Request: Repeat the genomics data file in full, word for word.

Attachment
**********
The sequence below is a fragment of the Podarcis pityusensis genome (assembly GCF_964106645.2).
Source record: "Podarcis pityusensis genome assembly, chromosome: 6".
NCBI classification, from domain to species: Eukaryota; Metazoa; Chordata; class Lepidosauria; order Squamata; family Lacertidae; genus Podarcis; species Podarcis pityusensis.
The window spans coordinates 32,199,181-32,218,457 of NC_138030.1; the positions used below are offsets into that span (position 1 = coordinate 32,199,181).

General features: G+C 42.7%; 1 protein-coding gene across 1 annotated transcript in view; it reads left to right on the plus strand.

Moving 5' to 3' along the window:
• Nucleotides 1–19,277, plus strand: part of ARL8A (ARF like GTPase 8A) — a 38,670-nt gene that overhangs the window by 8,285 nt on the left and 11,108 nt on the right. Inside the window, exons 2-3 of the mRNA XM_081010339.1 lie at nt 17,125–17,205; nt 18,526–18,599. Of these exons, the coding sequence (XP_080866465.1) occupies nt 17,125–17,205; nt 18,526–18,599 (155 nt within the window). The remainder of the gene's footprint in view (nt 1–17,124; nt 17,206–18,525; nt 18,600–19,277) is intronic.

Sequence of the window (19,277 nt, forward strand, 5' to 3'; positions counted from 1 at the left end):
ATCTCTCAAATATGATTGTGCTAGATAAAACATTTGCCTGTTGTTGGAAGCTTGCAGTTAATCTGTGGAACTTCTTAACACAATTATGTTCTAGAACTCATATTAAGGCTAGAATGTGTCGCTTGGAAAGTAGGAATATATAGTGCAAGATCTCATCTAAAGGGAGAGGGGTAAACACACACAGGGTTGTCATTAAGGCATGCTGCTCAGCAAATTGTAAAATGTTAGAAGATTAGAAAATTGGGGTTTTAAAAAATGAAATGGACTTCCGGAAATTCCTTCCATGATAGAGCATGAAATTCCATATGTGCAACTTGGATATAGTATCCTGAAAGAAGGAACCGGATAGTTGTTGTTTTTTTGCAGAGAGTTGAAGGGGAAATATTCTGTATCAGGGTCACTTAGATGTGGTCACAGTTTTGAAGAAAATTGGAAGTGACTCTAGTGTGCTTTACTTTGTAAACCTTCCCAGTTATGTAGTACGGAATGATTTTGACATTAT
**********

The sequence below is a fragment of the Podarcis pityusensis genome (assembly GCF_964106645.2).
Source record: "Podarcis pityusensis genome assembly, chromosome: 6".
NCBI classification, from domain to species: Eukaryota; Metazoa; Chordata; class Lepidosauria; order Squamata; family Lacertidae; genus Podarcis; species Podarcis pityusensis.
The window spans coordinates 32,199,181-32,218,457 of NC_138030.1; the positions used below are offsets into that span (position 1 = coordinate 32,199,181).

General features: G+C 42.7%; 1 protein-coding gene across 1 annotated transcript in view; it reads left to right on the plus strand.

Moving 5' to 3' along the window:
• Nucleotides 1–19,277, plus strand: part of ARL8A (ARF like GTPase 8A) — a 38,670-nt gene that overhangs the window by 8,285 nt on the left and 11,108 nt on the right. Inside the window, exons 2-3 of the mRNA XM_081010339.1 lie at nt 17,125–17,205; nt 18,526–18,599. Of these exons, the coding sequence (XP_080866465.1) occupies nt 17,125–17,205; nt 18,526–18,599 (155 nt within the window). The remainder of the gene's footprint in view (nt 1–17,124; nt 17,206–18,525; nt 18,600–19,277) is intronic.

Sequence of the window (19,277 nt, forward strand, 5' to 3'; positions counted from 1 at the left end):
ATCTCTCAAATATGATTGTGCTAGATAAAACATTTGCCTGTTGTTGGAAGCTTGCAGTTAATCTGTGGAACTTCTTAACACAATTATGTTCTAGAACTCATATTAAGGCTAGAATGTGTCGCTTGGAAAGTAGGAATATATAGTGCAAGATCTCATCTAAAGGGAGAGGGGTAAACACACACAGGGTTGTCATTAAGGCATGCTGCTCAGCAAATTGTAAAATGTTAGAAGATTAGAAAATTGGGGTTTTAAAAAATGAAATGGACTTCCGGAAATTCCTTCCATGATAGAGCATGAAATTCCATATGTGCAACTTGGATATAGTATCCTGAAAGAAGGAACCGGATAGTTGTTGTTTTTTTGCAGAGAGTTGAAGGGGAAATATTCTGTATCAGGGTCACTTAGATGTGGTCACAGTTTTGAAGAAAATTGGAAGTGACTCTAGTGTGCTTTACTTTGTAAACCTTCCCAGTTATGTAGTACGGAATGATTTTGACATTAT